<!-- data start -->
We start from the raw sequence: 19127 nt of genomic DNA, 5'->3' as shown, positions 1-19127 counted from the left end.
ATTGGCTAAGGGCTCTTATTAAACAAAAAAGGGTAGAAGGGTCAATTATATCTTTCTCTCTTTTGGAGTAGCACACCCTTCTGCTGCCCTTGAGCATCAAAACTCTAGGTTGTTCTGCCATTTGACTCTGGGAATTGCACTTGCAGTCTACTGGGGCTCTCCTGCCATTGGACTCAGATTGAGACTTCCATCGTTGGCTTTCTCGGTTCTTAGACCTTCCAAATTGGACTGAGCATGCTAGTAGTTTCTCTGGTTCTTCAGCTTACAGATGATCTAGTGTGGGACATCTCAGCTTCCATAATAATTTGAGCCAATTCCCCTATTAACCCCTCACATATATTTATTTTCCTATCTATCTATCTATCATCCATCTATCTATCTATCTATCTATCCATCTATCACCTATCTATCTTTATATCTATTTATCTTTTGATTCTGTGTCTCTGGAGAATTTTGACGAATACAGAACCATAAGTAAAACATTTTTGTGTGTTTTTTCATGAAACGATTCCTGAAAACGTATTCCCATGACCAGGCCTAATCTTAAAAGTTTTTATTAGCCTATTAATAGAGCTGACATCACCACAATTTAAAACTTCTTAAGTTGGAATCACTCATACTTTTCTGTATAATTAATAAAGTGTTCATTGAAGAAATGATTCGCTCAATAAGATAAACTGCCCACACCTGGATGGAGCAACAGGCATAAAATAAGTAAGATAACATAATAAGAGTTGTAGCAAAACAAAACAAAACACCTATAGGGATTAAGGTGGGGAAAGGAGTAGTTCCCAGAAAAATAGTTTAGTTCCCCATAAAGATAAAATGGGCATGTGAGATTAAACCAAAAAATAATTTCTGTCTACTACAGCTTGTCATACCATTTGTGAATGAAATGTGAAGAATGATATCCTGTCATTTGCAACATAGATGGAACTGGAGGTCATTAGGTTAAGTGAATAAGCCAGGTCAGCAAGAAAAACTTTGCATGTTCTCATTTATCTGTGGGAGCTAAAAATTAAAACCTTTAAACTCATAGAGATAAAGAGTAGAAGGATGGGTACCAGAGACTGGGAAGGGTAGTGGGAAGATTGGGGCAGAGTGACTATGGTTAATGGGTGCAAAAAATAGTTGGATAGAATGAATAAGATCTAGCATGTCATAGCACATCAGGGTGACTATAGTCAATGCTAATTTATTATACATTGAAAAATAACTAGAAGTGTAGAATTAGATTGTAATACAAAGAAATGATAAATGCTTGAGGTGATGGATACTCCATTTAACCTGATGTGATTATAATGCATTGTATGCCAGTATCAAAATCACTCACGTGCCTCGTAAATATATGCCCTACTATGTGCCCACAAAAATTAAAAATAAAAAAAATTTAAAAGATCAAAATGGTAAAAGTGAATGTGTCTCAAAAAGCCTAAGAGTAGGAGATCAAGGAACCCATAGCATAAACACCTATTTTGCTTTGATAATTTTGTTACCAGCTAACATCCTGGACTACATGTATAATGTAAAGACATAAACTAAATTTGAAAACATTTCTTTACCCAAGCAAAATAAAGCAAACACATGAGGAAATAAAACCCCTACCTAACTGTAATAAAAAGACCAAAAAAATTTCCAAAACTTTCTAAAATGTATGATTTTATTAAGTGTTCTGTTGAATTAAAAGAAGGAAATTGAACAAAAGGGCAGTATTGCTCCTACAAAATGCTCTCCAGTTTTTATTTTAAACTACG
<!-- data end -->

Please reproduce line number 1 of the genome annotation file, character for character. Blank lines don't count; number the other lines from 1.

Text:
We start from the raw sequence: 19127 nt of genomic DNA, 5'->3' as shown, positions 1-19127 counted from the left end.